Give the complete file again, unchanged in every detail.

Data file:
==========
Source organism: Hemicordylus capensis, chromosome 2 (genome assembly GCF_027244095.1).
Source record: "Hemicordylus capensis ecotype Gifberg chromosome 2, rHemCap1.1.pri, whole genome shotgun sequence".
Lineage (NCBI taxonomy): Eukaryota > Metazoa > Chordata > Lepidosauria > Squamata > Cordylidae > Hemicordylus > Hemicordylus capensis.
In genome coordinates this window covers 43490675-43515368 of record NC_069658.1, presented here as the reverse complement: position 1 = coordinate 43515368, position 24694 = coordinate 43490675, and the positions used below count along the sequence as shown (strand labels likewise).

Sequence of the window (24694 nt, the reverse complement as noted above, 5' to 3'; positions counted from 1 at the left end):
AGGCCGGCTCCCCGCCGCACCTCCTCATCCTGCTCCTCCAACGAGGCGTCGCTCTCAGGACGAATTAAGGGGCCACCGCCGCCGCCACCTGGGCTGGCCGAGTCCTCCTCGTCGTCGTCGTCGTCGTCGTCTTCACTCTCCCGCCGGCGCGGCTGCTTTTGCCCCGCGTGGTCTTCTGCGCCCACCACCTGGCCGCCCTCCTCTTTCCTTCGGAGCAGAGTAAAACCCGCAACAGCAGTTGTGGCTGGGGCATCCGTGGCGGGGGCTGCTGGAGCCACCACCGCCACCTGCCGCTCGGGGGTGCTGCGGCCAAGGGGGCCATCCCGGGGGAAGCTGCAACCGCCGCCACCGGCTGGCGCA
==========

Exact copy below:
Source organism: Hemicordylus capensis, chromosome 2 (genome assembly GCF_027244095.1).
Source record: "Hemicordylus capensis ecotype Gifberg chromosome 2, rHemCap1.1.pri, whole genome shotgun sequence".
Lineage (NCBI taxonomy): Eukaryota > Metazoa > Chordata > Lepidosauria > Squamata > Cordylidae > Hemicordylus > Hemicordylus capensis.
In genome coordinates this window covers 43490675-43515368 of record NC_069658.1, presented here as the reverse complement: position 1 = coordinate 43515368, position 24694 = coordinate 43490675, and the positions used below count along the sequence as shown (strand labels likewise).

Sequence of the window (24694 nt, the reverse complement as noted above, 5' to 3'; positions counted from 1 at the left end):
AGGCCGGCTCCCCGCCGCACCTCCTCATCCTGCTCCTCCAACGAGGCGTCGCTCTCAGGACGAATTAAGGGGCCACCGCCGCCGCCACCTGGGCTGGCCGAGTCCTCCTCGTCGTCGTCGTCGTCGTCGTCTTCACTCTCCCGCCGGCGCGGCTGCTTTTGCCCCGCGTGGTCTTCTGCGCCCACCACCTGGCCGCCCTCCTCTTTCCTTCGGAGCAGAGTAAAACCCGCAACAGCAGTTGTGGCTGGGGCATCCGTGGCGGGGGCTGCTGGAGCCACCACCGCCACCTGCCGCTCGGGGGTGCTGCGGCCAAGGGGGCCATCCCGGGGGAAGCTGCAACCGCCGCCACCGGCTGGCGCA